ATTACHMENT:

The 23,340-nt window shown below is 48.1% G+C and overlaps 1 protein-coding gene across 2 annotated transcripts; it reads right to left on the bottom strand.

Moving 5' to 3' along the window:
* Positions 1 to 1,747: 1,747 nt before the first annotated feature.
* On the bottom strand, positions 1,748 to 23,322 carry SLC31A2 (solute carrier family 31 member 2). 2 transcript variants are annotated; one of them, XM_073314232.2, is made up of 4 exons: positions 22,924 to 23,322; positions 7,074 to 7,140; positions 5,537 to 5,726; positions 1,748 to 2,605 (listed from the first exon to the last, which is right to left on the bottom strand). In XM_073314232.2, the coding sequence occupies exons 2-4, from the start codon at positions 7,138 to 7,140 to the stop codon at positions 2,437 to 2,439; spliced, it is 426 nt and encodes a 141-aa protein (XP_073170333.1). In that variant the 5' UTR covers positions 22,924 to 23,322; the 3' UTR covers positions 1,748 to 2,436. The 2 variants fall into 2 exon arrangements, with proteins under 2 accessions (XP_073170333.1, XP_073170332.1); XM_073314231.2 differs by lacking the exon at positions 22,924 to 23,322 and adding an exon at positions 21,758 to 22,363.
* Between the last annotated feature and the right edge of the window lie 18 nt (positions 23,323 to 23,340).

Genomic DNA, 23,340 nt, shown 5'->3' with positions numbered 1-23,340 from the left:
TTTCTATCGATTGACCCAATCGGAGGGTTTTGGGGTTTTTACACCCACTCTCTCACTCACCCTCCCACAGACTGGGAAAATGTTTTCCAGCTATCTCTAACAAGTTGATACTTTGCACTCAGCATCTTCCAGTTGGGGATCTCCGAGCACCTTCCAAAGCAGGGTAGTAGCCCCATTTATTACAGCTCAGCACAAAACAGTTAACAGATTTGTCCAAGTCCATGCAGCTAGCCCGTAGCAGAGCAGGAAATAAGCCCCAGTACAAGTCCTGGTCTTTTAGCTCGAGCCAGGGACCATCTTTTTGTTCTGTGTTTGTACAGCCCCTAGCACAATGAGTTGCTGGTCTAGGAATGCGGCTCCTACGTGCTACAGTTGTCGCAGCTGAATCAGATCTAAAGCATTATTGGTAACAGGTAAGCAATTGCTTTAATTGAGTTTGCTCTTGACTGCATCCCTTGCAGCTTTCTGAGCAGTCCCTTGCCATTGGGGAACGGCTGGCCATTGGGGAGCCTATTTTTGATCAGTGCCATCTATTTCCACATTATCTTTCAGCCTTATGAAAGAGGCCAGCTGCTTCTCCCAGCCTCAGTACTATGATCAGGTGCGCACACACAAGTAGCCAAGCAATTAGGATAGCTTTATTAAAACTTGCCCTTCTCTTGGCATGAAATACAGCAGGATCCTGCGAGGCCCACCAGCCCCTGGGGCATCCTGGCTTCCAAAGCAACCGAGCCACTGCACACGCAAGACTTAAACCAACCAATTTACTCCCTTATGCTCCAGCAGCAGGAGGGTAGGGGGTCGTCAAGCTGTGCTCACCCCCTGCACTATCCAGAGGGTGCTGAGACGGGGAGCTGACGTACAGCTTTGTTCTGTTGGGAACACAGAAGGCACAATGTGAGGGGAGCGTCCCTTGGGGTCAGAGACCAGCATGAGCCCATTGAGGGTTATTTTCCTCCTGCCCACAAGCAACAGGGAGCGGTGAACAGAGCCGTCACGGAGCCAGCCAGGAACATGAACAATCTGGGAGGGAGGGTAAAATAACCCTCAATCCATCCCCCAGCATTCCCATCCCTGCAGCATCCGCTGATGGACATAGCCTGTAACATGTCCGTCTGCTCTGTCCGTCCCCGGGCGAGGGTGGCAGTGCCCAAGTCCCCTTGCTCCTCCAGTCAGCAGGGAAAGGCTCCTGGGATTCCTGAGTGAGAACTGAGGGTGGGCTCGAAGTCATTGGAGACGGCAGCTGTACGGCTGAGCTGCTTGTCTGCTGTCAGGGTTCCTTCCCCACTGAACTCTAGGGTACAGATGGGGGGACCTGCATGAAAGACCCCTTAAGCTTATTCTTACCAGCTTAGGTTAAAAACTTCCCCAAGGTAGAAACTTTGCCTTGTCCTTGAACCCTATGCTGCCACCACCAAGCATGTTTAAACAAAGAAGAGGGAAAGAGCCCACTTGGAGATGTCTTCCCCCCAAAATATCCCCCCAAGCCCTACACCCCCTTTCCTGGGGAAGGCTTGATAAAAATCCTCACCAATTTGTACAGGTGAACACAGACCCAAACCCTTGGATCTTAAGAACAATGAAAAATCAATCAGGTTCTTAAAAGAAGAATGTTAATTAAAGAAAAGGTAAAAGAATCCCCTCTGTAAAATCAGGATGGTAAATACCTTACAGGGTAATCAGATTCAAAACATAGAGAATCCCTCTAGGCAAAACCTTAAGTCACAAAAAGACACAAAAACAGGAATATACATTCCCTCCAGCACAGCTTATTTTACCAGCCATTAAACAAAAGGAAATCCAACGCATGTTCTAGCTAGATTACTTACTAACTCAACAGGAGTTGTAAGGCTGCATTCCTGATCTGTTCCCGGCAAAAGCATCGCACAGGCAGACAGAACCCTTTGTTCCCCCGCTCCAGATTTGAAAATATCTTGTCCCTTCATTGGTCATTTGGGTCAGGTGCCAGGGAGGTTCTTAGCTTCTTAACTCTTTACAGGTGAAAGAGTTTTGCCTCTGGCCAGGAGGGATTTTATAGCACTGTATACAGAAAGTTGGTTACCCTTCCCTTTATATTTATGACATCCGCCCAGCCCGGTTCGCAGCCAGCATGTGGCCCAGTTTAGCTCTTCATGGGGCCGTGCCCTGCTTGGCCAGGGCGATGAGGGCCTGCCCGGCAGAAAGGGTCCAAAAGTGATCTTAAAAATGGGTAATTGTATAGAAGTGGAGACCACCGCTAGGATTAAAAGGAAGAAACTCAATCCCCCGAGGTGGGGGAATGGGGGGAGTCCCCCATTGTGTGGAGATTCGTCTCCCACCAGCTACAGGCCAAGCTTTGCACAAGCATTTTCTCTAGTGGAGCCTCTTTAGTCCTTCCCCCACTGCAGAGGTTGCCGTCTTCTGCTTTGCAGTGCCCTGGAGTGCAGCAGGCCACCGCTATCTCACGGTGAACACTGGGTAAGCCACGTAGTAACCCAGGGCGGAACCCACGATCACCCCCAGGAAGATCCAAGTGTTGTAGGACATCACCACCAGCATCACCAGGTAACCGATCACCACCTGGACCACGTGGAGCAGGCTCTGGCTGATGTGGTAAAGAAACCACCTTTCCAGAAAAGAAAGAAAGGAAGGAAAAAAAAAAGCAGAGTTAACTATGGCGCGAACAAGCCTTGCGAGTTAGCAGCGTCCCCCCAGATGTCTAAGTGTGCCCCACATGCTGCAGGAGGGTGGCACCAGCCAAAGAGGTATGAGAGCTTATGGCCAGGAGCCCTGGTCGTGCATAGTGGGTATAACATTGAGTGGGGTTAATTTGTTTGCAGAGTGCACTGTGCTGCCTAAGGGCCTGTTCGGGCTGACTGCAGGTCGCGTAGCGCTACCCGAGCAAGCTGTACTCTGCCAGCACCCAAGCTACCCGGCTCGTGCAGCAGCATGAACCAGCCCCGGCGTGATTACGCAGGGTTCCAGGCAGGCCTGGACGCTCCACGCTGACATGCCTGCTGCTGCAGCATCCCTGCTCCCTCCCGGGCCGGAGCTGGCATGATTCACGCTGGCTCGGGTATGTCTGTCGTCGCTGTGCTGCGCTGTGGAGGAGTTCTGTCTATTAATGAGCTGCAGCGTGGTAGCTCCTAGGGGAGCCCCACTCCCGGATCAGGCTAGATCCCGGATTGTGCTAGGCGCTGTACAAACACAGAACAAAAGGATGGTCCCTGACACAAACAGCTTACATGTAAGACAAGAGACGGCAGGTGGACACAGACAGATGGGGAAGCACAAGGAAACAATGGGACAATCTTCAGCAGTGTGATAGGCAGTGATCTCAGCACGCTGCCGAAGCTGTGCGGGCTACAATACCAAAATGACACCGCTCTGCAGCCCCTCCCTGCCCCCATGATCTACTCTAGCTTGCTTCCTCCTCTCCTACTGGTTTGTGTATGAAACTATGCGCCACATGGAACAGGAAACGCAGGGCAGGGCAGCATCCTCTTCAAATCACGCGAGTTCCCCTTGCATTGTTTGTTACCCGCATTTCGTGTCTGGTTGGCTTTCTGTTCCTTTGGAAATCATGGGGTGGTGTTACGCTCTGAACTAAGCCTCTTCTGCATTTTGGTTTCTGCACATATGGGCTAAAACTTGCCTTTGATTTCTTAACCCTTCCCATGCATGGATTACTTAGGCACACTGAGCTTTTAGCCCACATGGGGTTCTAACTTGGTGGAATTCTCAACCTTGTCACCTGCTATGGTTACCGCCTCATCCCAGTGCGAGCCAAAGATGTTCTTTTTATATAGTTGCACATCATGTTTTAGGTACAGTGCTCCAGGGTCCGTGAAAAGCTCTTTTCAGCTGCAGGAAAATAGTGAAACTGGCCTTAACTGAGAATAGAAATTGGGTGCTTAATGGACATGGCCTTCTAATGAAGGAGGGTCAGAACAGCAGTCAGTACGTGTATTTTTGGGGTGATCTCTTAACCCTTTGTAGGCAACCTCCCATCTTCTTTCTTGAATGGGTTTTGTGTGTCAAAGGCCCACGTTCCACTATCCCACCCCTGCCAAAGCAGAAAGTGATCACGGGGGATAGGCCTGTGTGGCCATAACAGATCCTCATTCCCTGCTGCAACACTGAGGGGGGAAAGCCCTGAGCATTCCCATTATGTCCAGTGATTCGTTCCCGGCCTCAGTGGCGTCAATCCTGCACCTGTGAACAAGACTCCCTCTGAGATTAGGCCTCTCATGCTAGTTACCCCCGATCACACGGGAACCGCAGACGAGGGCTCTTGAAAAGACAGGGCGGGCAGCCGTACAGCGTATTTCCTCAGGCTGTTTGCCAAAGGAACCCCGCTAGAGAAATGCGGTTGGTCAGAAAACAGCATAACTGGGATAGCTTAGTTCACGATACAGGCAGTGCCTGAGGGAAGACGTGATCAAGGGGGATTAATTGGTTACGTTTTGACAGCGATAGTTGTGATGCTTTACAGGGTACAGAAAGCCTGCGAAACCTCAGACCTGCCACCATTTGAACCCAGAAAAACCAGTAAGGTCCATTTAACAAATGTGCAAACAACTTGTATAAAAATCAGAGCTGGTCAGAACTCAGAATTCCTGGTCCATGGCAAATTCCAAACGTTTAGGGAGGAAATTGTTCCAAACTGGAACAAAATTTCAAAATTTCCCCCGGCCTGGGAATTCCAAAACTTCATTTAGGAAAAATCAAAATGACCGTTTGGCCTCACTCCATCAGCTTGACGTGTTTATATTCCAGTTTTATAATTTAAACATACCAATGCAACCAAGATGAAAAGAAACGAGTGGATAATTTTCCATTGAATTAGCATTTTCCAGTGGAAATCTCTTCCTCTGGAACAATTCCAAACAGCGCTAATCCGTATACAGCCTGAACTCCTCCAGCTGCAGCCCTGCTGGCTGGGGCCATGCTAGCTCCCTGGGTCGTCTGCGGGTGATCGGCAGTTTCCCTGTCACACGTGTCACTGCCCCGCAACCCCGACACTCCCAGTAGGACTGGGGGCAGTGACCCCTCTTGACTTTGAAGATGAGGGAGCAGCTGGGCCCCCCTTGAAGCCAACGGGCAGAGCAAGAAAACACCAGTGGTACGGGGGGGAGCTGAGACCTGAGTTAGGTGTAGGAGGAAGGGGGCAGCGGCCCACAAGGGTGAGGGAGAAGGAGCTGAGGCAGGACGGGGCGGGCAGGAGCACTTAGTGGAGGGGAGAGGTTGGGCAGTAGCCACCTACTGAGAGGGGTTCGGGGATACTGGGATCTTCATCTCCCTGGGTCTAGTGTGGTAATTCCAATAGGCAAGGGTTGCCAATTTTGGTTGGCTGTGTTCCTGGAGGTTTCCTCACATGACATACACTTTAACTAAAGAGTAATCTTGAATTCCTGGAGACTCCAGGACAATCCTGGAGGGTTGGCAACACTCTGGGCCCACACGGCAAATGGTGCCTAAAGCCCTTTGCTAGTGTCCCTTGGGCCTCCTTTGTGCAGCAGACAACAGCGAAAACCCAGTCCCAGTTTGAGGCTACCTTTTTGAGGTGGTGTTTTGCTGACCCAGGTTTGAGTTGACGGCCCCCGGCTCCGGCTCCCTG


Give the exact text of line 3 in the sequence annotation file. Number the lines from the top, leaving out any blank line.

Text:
* Positions 1 to 1,747: 1,747 nt before the first annotated feature.